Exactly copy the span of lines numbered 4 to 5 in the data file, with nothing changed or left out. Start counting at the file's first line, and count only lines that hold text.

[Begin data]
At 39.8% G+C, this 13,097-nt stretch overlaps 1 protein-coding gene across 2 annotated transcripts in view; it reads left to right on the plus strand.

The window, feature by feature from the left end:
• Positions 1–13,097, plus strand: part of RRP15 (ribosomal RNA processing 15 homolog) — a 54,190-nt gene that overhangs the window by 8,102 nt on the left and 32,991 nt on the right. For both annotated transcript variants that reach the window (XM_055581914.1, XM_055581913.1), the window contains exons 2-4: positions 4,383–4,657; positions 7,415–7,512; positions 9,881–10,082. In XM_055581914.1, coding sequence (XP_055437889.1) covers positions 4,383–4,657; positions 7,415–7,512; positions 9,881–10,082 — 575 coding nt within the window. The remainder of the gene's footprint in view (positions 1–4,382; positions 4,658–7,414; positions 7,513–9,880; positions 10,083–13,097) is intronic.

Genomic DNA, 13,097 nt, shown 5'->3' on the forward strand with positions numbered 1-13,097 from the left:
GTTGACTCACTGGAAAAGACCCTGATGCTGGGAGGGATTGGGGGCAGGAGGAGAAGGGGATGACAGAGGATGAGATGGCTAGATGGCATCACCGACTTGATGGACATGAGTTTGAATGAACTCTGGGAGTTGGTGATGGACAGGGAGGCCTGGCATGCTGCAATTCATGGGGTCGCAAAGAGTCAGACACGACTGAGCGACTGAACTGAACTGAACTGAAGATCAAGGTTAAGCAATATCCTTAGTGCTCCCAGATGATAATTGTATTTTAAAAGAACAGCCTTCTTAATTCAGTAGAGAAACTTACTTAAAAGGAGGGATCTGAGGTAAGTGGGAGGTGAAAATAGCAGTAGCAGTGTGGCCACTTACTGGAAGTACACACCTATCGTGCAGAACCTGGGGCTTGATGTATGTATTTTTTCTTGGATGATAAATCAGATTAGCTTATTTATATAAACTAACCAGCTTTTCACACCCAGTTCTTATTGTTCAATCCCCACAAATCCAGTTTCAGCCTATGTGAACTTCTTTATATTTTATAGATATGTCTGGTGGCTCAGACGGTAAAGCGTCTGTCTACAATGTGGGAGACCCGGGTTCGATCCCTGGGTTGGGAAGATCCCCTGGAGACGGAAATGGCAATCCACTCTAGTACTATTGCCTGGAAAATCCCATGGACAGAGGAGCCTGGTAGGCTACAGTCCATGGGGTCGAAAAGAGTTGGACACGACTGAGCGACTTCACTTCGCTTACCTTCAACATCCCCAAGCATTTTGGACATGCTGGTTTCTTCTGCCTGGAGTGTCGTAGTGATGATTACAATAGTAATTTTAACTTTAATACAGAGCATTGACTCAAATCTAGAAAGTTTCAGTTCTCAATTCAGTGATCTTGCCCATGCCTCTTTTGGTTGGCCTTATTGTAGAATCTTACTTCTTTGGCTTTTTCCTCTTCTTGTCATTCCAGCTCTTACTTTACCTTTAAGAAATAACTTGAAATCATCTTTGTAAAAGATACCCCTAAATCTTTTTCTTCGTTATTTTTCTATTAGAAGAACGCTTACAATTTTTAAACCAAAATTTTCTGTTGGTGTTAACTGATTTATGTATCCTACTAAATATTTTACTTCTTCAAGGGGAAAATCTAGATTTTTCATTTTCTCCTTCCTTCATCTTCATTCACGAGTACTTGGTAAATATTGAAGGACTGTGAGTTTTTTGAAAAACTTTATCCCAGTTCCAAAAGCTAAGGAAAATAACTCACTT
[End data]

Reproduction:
Genomic DNA, 13,097 nt, shown 5'->3' on the forward strand with positions numbered 1-13,097 from the left:
GTTGACTCACTGGAAAAGACCCTGATGCTGGGAGGGATTGGGGGCAGGAGGAGAAGGGGATGACAGAGGATGAGATGGCTAGATGGCATCACCGACTTGATGGACATGAGTTTGAATGAACTCTGGGAGTTGGTGATGGACAGGGAGGCCTGGCATGCTGCAATTCATGGGGTCGCAAAGAGTCAGACACGACTGAGCGACTGAACTGAACTGAACTGAAGATCAAGGTTAAGCAATATCCTTAGTGCTCCCAGATGATAATTGTATTTTAAAAGAACAGCCTTCTTAATTCAGTAGAGAAACTTACTTAAAAGGAGGGATCTGAGGTAAGTGGGAGGTGAAAATAGCAGTAGCAGTGTGGCCACTTACTGGAAGTACACACCTATCGTGCAGAACCTGGGGCTTGATGTATGTATTTTTTCTTGGATGATAAATCAGATTAGCTTATTTATATAAACTAACCAGCTTTTCACACCCAGTTCTTATTGTTCAATCCCCACAAATCCAGTTTCAGCCTATGTGAACTTCTTTATATTTTATAGATATGTCTGGTGGCTCAGACGGTAAAGCGTCTGTCTACAATGTGGGAGACCCGGGTTCGATCCCTGGGTTGGGAAGATCCCCTGGAGACGGAAATGGCAATCCACTCTAGTACTATTGCCTGGAAAATCCCATGGACAGAGGAGCCTGGTAGGCTACAGTCCATGGGGTCGAAAAGAGTTGGACACGACTGAGCGACTTCACTTCGCTTACCTTCAACATCCCCAAGCATTTTGGACATGCTGGTTTCTTCTGCCTGGAGTGTCGTAGTGATGATTACAATAGTAATTTTAACTTTAATACAGAGCATTGACTCAAATCTAGAAAGTTTCAGTTCTCAATTCAGTGATCTTGCCCATGCCTCTTTTGGTTGGCCTTATTGTAGAATCTTACTTCTTTGGCTTTTTCCTCTTCTTGTCATTCCAGCTCTTACTTTACCTTTAAGAAATAACTTGAAATCATCTTTGTAAAAGATACCCCTAAATCTTTTTCTTCGTTATTTTTCTATTAGAAGAACGCTTACAATTTTTAAACCAAAATTTTCTGTTGGTGTTAACTGATTTATGTATCCTACTAAATATTTTACTTCTTCAAGGGGAAAATCTAGATTTTTCATTTTCTCCTTCCTTCATCTTCATTCACGAGTACTTGGTAAATATTGAAGGACTGTGAGTTTTTTGAAAAACTTTATCCCAGTTCCAAAAGCTAAGGAAAATAACTCACTT